Issac C. Clark of the 63rd Indiana Vols

I had two g.g.grandfathers who were in the Battle of Franklin. Issac C. Clark of the 63rd Indiana Vols. and Jacob Barrett of the 9th Indiana Vols. Also many g.g. uncles in this battle.

I have Issac Clark’s diary which includes comments of this battle:

“Nov. 29-30, 1864. We marched all night. Arrived at Franklin, Tenn. in the morning. Here we halted, and built a line of works, and we thought (as the rebels seemed anxious for a fight) that we would try our hand on them at this place, so we made necessary preparations. We had cannon placed along our line of works, about 50 yards apart, besides a number of well fortified forts, containing several pieces of artillery. At 4 o’clock p.m., the enemy came, they drove in our pickets and made a desperate charge upon our works, but were driven back with great slaughter, however this did not satisfy them, and they came again and again until they had made as much as 8 or 10 different charges upon our works. They took a portion of our works at one time, but were immediately retaken by our men; they fought with a desperation worthy of a better cause. The battle lasted 7 hours; we retreated at 11 p.m. Co. D, had one man killed, Co. E., one wounded. The enemy loss was reported at 8 or 10 thousand. Our regt. , had helped build a great many lines of works during the war, but this was the first time that they had the privilege of fighting behind works during a general engagement.”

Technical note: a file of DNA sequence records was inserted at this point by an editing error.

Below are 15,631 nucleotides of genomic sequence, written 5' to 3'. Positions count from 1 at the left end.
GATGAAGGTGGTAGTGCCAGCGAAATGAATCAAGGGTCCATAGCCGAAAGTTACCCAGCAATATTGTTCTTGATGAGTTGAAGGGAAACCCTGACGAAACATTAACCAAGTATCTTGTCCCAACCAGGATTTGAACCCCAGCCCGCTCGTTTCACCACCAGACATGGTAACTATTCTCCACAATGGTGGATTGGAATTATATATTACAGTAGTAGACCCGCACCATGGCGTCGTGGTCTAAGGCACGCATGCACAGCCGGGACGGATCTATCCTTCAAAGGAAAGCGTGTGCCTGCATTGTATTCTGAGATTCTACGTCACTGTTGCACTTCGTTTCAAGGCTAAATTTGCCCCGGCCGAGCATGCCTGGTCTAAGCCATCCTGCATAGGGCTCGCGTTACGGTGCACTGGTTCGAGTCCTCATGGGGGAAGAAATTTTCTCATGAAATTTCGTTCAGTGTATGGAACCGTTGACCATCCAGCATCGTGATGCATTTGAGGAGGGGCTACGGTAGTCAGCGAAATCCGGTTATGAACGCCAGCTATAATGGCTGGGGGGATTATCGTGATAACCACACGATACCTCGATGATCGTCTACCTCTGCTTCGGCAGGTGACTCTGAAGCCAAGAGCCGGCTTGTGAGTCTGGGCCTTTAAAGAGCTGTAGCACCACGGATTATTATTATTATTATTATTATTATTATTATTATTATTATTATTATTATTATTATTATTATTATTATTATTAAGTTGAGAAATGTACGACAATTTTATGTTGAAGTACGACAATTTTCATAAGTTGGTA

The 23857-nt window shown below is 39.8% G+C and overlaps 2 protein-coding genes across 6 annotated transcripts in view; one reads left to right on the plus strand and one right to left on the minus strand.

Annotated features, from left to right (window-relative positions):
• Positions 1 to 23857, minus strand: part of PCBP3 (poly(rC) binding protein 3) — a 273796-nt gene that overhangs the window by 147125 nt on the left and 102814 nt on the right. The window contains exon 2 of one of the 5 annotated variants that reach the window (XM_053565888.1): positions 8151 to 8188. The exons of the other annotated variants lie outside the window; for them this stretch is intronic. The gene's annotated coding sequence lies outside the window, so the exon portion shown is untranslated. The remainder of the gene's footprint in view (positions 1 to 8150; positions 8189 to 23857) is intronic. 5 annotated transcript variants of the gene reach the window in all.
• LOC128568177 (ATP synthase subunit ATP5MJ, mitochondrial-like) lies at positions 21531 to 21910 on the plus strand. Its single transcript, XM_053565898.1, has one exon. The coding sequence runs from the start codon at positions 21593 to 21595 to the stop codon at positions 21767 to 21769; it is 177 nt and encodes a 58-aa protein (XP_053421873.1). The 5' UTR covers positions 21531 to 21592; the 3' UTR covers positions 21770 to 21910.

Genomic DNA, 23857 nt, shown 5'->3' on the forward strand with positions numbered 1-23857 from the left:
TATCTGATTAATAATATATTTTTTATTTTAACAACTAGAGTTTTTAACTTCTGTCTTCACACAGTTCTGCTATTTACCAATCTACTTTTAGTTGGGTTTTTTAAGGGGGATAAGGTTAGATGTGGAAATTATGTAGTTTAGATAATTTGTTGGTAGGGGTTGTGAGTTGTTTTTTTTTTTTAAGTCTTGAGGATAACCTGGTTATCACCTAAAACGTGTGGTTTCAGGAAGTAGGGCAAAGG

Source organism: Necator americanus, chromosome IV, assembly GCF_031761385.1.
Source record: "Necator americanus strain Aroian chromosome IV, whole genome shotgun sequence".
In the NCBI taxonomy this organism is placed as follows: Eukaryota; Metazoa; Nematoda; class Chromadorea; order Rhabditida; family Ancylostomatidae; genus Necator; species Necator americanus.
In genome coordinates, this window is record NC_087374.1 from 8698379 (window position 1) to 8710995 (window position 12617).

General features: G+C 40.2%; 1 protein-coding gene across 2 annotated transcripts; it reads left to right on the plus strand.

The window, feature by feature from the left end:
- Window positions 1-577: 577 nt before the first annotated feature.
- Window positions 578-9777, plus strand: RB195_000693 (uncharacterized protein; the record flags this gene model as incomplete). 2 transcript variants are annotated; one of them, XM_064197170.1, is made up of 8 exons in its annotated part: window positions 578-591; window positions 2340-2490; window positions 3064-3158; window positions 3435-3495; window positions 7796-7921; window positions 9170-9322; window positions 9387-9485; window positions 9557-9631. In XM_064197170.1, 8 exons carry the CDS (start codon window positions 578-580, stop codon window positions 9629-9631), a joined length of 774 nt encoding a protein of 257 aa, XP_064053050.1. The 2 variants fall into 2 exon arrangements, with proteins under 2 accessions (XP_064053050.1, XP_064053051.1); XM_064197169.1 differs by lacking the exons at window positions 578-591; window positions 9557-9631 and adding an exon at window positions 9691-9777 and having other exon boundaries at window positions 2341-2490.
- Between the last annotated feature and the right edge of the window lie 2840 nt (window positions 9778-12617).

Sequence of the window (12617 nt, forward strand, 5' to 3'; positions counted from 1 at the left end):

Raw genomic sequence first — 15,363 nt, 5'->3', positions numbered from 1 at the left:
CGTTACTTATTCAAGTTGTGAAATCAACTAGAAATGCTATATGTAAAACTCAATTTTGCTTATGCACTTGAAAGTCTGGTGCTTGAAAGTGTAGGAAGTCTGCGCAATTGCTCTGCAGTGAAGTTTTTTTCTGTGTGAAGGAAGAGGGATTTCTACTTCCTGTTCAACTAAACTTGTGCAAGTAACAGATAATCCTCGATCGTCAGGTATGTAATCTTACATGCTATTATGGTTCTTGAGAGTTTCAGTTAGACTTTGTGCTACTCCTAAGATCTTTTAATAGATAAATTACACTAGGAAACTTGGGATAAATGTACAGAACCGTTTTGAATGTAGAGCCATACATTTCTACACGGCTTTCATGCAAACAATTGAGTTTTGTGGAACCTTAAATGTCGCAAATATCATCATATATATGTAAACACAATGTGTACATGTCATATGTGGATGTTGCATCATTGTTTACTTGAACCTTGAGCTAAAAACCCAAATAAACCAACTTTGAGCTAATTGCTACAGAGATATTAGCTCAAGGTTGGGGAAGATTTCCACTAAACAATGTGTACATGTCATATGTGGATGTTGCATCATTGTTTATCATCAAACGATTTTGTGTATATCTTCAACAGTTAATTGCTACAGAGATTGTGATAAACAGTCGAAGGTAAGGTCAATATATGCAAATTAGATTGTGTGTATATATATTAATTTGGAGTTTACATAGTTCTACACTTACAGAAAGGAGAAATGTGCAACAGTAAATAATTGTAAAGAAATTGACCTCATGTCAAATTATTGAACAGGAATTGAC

John Halliday

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This entry was posted in 63rd Indiana Infantry, Direct descendant, Stiles' Brigade. Bookmark the permalink.

2 Responses to Issac C. Clark of the 63rd Indiana Vols

  1. Mike Woods says:

    Wish I had a copy of the diary. GGGgrandson of Jonathan Woods, Pvt. Co. C, 63rd IVI.

    • Matt Hoagland says:

      Hi Mike. I am originally from Covington, In and my great-great-grandfather was in the 63rd too (William Ward). I’ve done a lot of research on the regiment and may even manage to write a history of them one of these days. Here’s some info on your ancestor you may already know. Jonathan Woods enlisted in Covington early in 1862. He was counted as a deserter in October or November of 1862 (there can be lots of reasons for that, including being away with an extended illness) but he was returned to duty 1/6/63. He was wounded in the arm at the Battle of Resaca (Georgia) May 14, 1864. He mustered out with the first four companies 5/3/65. He probably saw action at 2nd Manassas, Morgan’s Raid (summer 1863), the Atlanta Campaign, the Franklin/Nashville campaign, and Wilmington, North Carolina.

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